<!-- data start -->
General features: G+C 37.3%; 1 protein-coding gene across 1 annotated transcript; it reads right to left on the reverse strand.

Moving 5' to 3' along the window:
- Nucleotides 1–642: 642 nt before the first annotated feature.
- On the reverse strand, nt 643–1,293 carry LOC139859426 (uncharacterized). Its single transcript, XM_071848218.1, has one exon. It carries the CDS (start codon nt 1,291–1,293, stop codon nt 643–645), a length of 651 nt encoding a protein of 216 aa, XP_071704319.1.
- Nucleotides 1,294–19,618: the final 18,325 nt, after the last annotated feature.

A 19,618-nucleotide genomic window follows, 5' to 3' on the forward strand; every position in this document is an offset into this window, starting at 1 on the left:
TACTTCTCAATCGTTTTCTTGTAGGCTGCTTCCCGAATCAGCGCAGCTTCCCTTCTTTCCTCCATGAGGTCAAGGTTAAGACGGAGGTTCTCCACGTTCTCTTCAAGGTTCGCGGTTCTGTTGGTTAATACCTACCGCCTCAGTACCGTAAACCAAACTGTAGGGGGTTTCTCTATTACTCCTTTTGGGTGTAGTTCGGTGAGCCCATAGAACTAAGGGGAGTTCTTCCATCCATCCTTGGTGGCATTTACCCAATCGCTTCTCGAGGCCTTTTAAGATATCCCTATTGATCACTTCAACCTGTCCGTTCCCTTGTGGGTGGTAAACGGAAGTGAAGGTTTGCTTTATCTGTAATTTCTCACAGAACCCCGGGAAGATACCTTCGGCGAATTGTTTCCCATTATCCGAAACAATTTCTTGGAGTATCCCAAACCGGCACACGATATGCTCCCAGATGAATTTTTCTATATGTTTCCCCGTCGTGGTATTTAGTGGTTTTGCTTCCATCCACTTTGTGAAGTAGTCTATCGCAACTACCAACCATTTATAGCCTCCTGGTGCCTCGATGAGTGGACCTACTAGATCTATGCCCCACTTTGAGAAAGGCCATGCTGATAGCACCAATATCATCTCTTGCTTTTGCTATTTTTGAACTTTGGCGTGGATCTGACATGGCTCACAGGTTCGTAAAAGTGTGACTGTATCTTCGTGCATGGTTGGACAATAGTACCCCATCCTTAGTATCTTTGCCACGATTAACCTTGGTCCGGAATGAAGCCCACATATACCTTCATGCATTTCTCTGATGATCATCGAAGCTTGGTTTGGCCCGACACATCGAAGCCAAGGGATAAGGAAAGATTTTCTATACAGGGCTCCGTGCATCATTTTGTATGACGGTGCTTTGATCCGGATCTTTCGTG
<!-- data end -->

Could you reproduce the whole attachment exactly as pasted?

General features: G+C 37.3%; 1 protein-coding gene across 1 annotated transcript; it reads right to left on the reverse strand.

Moving 5' to 3' along the window:
- Nucleotides 1–642: 642 nt before the first annotated feature.
- On the reverse strand, nt 643–1,293 carry LOC139859426 (uncharacterized). Its single transcript, XM_071848218.1, has one exon. It carries the CDS (start codon nt 1,291–1,293, stop codon nt 643–645), a length of 651 nt encoding a protein of 216 aa, XP_071704319.1.
- Nucleotides 1,294–19,618: the final 18,325 nt, after the last annotated feature.

A 19,618-nucleotide genomic window follows, 5' to 3' on the forward strand; every position in this document is an offset into this window, starting at 1 on the left:
TACTTCTCAATCGTTTTCTTGTAGGCTGCTTCCCGAATCAGCGCAGCTTCCCTTCTTTCCTCCATGAGGTCAAGGTTAAGACGGAGGTTCTCCACGTTCTCTTCAAGGTTCGCGGTTCTGTTGGTTAATACCTACCGCCTCAGTACCGTAAACCAAACTGTAGGGGGTTTCTCTATTACTCCTTTTGGGTGTAGTTCGGTGAGCCCATAGAACTAAGGGGAGTTCTTCCATCCATCCTTGGTGGCATTTACCCAATCGCTTCTCGAGGCCTTTTAAGATATCCCTATTGATCACTTCAACCTGTCCGTTCCCTTGTGGGTGGTAAACGGAAGTGAAGGTTTGCTTTATCTGTAATTTCTCACAGAACCCCGGGAAGATACCTTCGGCGAATTGTTTCCCATTATCCGAAACAATTTCTTGGAGTATCCCAAACCGGCACACGATATGCTCCCAGATGAATTTTTCTATATGTTTCCCCGTCGTGGTATTTAGTGGTTTTGCTTCCATCCACTTTGTGAAGTAGTCTATCGCAACTACCAACCATTTATAGCCTCCTGGTGCCTCGATGAGTGGACCTACTAGATCTATGCCCCACTTTGAGAAAGGCCATGCTGATAGCACCAATATCATCTCTTGCTTTTGCTATTTTTGAACTTTGGCGTGGATCTGACATGGCTCACAGGTTCGTAAAAGTGTGACTGTATCTTCGTGCATGGTTGGACAATAGTACCCCATCCTTAGTATCTTTGCCACGATTAACCTTGGTCCGGAATGAAGCCCACATATACCTTCATGCATTTCTCTGATGATCATCGAAGCTTGGTTTGGCCCGACACATCGAAGCCAAGGGATAAGGAAAGATTTTCTATACAGGGCTCCGTGCATCATTTTGTATGACGGTGCTTTGATCCGGATCTTTCGTG